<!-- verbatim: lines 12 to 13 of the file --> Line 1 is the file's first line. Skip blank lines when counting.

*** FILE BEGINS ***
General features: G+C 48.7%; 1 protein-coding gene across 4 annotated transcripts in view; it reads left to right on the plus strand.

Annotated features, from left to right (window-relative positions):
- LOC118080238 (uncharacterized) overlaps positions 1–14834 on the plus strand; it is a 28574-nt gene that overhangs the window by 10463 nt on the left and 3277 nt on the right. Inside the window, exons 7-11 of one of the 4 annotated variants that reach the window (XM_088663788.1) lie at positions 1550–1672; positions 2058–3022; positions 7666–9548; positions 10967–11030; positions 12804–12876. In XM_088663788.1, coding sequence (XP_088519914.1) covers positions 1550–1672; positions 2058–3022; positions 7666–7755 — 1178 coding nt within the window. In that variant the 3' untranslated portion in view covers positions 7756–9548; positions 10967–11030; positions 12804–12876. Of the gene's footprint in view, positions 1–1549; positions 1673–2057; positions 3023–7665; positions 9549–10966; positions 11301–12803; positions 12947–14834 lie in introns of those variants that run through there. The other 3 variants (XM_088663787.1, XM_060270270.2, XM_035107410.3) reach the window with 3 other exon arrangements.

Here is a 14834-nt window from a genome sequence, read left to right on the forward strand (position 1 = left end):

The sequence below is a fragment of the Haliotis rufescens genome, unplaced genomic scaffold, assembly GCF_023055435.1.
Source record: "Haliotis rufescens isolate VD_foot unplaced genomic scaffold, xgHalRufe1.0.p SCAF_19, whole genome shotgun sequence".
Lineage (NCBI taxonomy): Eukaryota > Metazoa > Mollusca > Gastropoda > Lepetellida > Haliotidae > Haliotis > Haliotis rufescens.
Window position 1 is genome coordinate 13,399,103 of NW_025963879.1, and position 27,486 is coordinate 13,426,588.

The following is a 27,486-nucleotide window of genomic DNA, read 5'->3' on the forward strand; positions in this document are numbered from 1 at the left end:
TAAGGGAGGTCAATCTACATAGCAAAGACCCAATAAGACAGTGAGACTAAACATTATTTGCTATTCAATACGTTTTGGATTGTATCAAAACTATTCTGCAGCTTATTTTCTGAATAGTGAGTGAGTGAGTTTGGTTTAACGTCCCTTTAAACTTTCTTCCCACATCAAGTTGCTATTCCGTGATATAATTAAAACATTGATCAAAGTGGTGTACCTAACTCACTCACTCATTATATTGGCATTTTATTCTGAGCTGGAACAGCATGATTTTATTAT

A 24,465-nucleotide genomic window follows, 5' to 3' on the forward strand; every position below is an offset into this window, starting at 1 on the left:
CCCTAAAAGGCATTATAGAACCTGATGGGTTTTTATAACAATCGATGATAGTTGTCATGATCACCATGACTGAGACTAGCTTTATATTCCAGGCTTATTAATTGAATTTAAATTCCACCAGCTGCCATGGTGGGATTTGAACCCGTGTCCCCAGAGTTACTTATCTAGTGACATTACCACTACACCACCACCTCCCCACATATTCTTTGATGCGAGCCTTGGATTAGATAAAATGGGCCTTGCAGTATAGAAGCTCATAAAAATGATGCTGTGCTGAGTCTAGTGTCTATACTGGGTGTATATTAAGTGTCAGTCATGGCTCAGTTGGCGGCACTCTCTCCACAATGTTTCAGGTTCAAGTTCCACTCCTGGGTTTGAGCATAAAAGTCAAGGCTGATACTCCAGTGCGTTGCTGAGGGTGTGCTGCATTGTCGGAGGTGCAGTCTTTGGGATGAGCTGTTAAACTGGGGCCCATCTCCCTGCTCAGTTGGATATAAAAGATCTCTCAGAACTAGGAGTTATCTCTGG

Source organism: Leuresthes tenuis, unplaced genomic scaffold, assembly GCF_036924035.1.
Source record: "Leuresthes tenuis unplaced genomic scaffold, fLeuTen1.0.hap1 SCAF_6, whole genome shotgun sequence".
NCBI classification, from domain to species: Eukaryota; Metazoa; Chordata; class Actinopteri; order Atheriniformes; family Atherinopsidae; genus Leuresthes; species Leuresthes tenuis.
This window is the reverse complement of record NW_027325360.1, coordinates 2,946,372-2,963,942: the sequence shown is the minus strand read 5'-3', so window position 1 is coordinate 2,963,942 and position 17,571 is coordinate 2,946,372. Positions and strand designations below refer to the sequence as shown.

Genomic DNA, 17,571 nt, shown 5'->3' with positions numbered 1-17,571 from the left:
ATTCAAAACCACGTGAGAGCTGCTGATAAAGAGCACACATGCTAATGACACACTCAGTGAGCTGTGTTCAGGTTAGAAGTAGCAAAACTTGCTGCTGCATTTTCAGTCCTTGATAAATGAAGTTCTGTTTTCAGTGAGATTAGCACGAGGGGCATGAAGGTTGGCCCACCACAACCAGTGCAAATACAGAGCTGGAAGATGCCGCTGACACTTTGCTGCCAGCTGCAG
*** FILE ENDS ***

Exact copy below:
CCCTAAAAGGCATTATAGAACCTGATGGGTTTTTATAACAATCGATGATAGTTGTCATGATCACCATGACTGAGACTAGCTTTATATTCCAGGCTTATTAATTGAATTTAAATTCCACCAGCTGCCATGGTGGGATTTGAACCCGTGTCCCCAGAGTTACTTATCTAGTGACATTACCACTACACCACCACCTCCCCACATATTCTTTGATGCGAGCCTTGGATTAGATAAAATGGGCCTTGCAGTATAGAAGCTCATAAAAATGATGCTGTGCTGAGTCTAGTGTCTATACTGGGTGTATATTAAGTGTCAGTCATGGCTCAGTTGGCGGCACTCTCTCCACAATGTTTCAGGTTCAAGTTCCACTCCTGGGTTTGAGCATAAAAGTCAAGGCTGATACTCCAGTGCGTTGCTGAGGGTGTGCTGCATTGTCGGAGGTGCAGTCTTTGGGATGAGCTGTTAAACTGGGGCCCATCTCCCTGCTCAGTTGGATATAAAAGATCTCTCAGAACTAGGAGTTATCTCTGG

Source organism: Leuresthes tenuis, unplaced genomic scaffold, assembly GCF_036924035.1.